This  column offers a glimpse into how people in C-U are working and spending their time during this stay-at-home order. You can read previous installments here. Have questions, or want to suggest a person for this series? Email us at info@smilepolitely.com.

How are you spending your days in isolation?

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Hello from the staff of Uniting Pride! Even though our daily lives are pretty different, the thing that we share is a week heavily laden with Zoom meetings that we host to keep the Champaign County LGBTQ+ community connected.


Monday 

Zev

7 a.m.

Gosh I really need to put up curtains. Where am I?

8 a.m.

I’m brewing coffee, feeding the baby chicks, and surveying the new place to assess what walls I’ll be painting today. I start setting up to paint and suddenly it’s... 

3 p.m.

Time to get presentable, open the laptop, and catch up on RSVPs to Uniting Pride’s support groups for pre-teens and teens. I send out a flurry of messages, emails, texts, and Instagram DMs with Zoom information and settle in for a few hours of queer kid silliness.

Tuesday

Darya

6:23 a.m.

“Ye-haw! Ye-haw! You’re a unicorn, mommy!” Ok cool, this is how we’re starting the day. 

7:45 a.m.

I get dressed, then I get Violet dressed: “No, you cannot have your toothpaste for breakfast. I know it’s strawberry flavored, but you cannot eat it”. 

8:16 a.m.

Ok, I guess I’m making strawberry pancakes for breakfast. Toddlers are surprisingly great negotiators. 

Oh shoot, it’s 8:55 a.m., gotta hop onto the Uniting Pride Coffee Hour. (I didn’t have time to make coffee, so I put orange juice in my mug and played along) 

10:05 a.m.

A coffee mug with orange juice inside is being held in the left hand of a person. In the background are indoor plants. Photo by Darya Shahgheibi. 	Photo by Darya Shahgheibi.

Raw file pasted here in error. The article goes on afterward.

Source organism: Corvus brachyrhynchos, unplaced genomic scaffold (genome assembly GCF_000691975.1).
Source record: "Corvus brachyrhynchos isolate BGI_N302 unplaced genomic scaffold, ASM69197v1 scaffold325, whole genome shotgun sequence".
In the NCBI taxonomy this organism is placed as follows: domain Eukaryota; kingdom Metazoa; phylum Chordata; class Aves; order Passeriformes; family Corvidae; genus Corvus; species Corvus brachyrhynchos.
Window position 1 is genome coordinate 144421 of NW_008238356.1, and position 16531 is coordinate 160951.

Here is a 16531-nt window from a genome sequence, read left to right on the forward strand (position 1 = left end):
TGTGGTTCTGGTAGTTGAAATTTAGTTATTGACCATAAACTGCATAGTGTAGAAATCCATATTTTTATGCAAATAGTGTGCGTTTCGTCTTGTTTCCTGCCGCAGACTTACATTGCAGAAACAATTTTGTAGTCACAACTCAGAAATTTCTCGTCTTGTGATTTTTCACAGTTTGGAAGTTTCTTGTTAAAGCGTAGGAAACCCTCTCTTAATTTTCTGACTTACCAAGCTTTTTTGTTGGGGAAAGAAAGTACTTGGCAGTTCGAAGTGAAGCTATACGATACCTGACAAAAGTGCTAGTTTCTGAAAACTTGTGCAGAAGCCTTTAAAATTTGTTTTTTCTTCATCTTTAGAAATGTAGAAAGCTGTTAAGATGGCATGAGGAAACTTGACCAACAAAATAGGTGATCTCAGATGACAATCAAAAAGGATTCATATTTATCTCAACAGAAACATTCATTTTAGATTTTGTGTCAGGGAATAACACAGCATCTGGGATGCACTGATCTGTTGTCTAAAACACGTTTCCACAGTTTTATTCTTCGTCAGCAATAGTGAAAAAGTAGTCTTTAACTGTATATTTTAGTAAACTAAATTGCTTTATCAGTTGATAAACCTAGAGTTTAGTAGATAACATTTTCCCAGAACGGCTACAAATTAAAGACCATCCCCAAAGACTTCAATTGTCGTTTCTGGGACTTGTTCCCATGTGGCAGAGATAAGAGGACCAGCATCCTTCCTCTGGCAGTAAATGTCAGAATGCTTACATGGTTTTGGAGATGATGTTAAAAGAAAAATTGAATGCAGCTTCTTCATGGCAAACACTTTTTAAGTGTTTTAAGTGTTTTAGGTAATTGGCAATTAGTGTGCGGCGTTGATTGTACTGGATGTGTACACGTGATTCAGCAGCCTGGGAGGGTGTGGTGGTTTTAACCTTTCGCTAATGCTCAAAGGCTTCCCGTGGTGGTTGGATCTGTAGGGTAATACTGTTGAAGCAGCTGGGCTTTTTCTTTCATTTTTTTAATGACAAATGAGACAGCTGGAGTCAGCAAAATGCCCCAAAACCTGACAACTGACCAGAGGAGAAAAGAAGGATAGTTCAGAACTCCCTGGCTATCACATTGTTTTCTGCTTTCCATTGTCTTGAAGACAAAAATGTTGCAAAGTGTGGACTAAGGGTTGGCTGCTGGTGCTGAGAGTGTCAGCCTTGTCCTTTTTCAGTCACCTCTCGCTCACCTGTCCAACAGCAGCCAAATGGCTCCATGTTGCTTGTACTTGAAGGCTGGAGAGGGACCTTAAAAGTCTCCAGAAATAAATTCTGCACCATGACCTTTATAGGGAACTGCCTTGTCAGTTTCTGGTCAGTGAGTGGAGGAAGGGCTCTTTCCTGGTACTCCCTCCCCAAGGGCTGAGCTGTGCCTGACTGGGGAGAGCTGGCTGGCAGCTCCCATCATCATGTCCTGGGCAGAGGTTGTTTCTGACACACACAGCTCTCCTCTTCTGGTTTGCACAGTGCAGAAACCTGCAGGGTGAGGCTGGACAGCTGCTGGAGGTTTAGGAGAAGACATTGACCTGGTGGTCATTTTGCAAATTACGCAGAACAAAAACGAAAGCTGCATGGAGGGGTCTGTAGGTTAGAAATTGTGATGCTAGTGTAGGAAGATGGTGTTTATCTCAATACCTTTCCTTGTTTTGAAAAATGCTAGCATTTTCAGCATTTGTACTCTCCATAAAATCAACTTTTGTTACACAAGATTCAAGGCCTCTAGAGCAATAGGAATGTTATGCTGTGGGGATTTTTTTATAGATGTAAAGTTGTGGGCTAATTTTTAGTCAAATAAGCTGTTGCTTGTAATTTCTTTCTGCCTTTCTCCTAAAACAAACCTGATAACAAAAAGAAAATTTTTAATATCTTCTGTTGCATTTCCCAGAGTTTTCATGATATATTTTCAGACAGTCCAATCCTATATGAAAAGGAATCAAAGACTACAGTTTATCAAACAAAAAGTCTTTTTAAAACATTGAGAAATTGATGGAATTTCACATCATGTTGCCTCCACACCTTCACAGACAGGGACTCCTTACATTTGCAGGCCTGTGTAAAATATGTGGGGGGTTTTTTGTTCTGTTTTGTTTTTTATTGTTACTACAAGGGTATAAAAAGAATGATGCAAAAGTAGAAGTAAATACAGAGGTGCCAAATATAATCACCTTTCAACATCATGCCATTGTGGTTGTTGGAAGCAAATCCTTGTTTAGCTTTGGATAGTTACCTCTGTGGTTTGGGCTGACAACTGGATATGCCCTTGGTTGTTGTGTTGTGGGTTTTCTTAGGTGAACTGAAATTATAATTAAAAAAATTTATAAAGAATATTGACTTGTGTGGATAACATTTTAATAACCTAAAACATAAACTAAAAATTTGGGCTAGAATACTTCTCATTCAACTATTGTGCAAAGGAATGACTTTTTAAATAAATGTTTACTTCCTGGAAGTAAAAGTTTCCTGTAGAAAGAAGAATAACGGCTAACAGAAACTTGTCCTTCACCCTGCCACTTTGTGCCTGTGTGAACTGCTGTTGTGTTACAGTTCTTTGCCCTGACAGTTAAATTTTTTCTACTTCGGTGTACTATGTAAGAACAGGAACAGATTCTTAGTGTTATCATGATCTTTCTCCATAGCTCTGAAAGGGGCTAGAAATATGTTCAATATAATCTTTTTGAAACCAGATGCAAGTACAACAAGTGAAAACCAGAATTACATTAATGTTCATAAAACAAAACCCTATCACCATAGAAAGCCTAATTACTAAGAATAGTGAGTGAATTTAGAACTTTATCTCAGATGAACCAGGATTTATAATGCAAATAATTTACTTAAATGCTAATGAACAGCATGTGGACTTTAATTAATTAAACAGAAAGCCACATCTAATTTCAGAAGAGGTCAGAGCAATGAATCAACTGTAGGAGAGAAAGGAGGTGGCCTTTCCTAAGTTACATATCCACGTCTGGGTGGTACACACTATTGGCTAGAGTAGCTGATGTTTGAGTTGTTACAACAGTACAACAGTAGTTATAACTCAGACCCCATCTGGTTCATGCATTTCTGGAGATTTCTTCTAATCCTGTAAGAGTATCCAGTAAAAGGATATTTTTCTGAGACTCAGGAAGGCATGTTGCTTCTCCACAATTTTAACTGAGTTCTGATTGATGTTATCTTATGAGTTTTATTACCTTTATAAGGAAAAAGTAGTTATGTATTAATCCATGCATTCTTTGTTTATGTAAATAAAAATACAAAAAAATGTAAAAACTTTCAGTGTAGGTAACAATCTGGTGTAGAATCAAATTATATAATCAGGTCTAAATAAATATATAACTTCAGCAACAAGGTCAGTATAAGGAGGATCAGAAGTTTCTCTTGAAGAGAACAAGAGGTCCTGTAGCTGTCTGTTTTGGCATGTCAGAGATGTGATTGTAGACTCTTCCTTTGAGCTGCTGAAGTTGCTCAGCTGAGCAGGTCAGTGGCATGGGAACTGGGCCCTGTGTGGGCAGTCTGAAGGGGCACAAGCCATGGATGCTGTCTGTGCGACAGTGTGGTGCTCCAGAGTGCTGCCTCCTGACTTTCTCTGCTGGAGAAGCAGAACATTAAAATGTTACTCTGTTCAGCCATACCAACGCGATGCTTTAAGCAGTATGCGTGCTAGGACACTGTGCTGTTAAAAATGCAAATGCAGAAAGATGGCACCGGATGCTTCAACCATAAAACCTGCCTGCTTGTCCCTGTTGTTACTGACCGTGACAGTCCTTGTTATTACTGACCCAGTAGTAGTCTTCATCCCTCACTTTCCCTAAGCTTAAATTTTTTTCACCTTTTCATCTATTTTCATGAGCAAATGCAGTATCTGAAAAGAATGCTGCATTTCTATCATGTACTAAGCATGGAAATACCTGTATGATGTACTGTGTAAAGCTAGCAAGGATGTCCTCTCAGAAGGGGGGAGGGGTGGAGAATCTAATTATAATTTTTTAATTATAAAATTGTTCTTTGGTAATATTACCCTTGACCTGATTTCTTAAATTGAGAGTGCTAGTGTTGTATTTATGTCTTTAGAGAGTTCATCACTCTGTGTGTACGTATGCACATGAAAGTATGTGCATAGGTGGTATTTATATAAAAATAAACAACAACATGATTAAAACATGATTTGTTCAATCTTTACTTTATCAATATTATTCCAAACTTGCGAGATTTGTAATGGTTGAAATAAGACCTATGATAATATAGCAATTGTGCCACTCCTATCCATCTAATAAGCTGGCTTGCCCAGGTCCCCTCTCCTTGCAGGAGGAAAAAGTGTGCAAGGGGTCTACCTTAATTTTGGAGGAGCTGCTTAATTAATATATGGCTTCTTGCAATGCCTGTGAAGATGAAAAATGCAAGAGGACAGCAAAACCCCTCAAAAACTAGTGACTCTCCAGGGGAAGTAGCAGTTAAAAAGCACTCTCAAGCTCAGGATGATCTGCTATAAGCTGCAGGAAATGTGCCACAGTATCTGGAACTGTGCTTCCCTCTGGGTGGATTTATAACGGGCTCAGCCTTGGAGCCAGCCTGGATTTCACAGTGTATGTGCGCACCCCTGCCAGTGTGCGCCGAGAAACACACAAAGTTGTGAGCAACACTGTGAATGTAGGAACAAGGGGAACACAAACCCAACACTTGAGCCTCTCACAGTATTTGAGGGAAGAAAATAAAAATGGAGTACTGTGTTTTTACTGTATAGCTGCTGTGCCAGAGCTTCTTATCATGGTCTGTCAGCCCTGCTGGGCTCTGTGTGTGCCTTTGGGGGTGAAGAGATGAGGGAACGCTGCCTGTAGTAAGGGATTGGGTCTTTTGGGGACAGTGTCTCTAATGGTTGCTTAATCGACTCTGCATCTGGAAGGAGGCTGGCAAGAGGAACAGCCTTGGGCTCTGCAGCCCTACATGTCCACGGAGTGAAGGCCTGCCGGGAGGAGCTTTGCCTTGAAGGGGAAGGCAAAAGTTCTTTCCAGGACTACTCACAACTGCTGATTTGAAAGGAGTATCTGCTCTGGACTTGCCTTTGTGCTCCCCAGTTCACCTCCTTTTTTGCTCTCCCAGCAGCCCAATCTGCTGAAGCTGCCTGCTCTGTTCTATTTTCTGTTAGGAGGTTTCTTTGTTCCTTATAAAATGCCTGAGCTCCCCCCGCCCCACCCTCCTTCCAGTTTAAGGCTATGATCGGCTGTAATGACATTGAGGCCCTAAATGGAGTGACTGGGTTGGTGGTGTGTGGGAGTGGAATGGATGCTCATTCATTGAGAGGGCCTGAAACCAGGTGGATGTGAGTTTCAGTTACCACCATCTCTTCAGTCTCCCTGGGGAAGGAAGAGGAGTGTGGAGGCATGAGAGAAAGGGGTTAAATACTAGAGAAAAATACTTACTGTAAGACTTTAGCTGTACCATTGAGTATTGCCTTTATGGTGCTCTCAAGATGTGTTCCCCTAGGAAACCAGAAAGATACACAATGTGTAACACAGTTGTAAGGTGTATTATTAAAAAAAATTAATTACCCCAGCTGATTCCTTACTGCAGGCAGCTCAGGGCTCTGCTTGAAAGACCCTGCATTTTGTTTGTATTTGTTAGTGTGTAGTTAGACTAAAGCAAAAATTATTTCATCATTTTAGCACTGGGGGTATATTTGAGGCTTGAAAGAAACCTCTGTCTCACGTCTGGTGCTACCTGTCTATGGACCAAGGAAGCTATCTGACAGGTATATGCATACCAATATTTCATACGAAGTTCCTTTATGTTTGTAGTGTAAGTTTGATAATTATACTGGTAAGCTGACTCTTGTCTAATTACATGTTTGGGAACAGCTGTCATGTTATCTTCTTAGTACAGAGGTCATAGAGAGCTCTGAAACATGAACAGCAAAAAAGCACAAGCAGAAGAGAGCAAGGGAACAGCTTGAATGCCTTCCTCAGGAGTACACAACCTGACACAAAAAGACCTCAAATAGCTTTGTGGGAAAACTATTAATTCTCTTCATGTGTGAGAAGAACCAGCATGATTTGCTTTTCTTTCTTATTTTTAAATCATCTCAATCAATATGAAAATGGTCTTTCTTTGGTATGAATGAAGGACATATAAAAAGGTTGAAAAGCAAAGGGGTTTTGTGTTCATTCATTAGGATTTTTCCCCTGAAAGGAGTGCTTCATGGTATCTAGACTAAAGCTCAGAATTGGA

Coffee Hour went great, and no one suspected my coffee was orange juice.

Wednesday

Zev

Noon

A pen with approximately ten baby chickens. The chicks are in an area that as sawdust on the floor and a heat lamp above them. There is a food dish and a water bowl. Photo by Zev Alexander. Photo by Zev Alexander.

It’s hard enough to keep track of setting up a new house and keeping on top of work, but there are chores at every house. For one thing, these baby dinosaurs keep kicking bedding into their water.

Darya

11:20 a.m.

I’m a unicorn again, yay! The weather is nice today, so we’re having a picnic. We’ve been having picnics nearly everyday since the pandemic happened, and she and I both really enjoy it. Today is a “daddy day” (yay co-parenting), so we’re soaking up some mommy time before the switch.

A toddler girl wearing a black cat shirt and a black skirt is photographed from below. She is sitting down and looking off into the distance. In her hands is a container full of snacks. Photo by Darya Shahgheibi.Photo by Darya Shahgheibi.

5:30 p.m.

Violet is with her dad. Now it’s just me, my laptop, and a two hour Uniting Pride grant meeting. We love Zoom!

Thursday

Zev

5 p.m.